Paper No. 4
Presentation Time: 10:00 AM
A GAINING STREAM: FLUVIAL GEOMORPHOLOGY DURING THE PAST FIFTY YEARS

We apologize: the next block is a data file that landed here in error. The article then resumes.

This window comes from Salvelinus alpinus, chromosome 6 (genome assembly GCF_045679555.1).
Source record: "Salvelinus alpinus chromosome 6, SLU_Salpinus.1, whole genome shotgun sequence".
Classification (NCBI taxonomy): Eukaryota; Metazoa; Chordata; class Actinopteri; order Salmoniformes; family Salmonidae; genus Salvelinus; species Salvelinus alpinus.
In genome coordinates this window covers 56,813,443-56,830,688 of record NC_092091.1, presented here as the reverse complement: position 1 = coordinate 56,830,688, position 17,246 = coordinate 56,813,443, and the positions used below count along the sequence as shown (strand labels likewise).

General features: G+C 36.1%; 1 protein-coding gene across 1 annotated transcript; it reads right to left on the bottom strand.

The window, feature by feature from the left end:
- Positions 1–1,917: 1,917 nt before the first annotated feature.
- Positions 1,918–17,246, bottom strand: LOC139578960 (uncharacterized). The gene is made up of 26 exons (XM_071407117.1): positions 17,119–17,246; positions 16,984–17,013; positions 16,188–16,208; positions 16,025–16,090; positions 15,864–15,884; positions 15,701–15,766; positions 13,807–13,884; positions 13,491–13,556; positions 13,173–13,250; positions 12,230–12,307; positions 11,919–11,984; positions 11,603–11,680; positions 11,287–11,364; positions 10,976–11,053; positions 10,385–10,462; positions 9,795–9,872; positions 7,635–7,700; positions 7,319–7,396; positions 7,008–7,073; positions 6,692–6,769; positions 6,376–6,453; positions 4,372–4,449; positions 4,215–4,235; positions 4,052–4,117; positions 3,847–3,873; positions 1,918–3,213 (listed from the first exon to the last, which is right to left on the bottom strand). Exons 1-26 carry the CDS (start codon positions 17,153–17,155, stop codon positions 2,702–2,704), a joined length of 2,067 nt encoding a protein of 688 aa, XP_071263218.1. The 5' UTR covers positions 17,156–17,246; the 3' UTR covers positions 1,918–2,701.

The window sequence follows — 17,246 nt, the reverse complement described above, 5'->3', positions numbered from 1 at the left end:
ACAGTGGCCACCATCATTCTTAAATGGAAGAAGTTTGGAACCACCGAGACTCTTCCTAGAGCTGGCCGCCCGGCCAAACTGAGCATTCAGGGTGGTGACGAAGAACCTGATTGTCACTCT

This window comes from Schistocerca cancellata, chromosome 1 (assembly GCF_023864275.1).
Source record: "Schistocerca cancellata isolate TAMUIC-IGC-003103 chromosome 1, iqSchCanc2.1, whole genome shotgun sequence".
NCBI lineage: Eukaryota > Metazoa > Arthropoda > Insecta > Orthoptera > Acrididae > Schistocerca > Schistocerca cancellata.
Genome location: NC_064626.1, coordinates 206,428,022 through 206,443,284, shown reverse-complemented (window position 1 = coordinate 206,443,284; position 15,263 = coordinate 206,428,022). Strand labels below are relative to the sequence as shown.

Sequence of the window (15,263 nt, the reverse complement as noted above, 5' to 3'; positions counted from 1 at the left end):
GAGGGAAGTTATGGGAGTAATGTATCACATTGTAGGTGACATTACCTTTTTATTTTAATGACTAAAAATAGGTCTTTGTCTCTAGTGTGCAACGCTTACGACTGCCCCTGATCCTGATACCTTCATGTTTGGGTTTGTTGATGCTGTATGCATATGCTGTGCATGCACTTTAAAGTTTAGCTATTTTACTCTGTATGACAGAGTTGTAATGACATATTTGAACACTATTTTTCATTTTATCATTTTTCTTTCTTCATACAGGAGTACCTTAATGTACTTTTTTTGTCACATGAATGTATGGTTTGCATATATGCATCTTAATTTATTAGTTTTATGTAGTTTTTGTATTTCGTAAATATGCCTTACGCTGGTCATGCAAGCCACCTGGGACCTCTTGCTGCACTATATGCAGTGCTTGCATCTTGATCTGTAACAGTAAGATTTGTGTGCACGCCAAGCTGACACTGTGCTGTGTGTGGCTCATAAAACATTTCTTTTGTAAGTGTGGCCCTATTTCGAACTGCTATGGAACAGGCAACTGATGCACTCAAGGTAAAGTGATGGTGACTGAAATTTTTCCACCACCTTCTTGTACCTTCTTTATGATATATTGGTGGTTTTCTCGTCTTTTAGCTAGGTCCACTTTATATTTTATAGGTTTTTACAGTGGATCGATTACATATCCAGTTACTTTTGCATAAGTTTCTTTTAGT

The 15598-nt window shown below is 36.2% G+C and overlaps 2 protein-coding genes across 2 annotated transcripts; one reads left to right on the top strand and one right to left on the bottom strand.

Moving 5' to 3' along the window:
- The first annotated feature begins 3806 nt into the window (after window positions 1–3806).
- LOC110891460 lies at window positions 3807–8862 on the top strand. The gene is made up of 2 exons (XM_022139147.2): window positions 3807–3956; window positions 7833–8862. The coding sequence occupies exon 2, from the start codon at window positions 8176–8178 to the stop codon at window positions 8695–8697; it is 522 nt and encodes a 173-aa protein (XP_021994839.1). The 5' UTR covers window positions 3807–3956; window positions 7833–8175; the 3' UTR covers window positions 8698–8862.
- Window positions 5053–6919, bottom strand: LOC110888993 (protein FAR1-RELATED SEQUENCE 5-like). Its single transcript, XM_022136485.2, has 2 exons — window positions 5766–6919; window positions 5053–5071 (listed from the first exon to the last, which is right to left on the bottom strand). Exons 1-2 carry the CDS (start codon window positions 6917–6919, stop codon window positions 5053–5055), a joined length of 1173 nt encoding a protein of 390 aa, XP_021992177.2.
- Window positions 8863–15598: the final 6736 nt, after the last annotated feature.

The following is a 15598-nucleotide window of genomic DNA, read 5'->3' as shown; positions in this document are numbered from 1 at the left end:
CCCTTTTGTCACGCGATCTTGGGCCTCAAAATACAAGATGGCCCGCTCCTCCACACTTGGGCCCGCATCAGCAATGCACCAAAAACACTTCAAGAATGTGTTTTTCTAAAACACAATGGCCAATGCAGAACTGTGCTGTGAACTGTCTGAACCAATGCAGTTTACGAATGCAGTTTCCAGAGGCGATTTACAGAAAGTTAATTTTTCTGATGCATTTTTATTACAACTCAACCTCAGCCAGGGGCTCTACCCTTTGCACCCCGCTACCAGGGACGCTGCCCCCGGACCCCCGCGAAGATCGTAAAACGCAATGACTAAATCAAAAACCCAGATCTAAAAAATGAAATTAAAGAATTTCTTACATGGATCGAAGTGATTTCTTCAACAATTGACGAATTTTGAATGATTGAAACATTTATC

During the past half century, fluvial geomorphology has come of age as a subdiscipline within geomorphology in terms of having conceptual models that articulate expected process, form and response to perturbation in rivers. Fluvial geomorphology has also become the largest subdiscipline within geomorphology with respect to proportion of total geomorphic papers published. This talk reviews salient trends of the past 50 years that are relevant to the continuing development of fluvial geomorphology, including: societal perceptions of the environment and of human alterations of the natural world; technological tools such as remote sensing, geochronologic methods, computing capabilities and professional communication; expectations of what constitutes a scientific discipline in terms of quantitative predictive power; diversity of the fluvial geomorphic community with respect to gender, race, country of origin, and disciplinary training; and inclusiveness of the disciplinary approach used by fluvial geomorphologists. The high level of interest shown by students and by scientists and managers from other disciplines suggests a bright future for fluvial geomorphology, but we also face great challenges in maintaining societal relevance in a human-dominated world.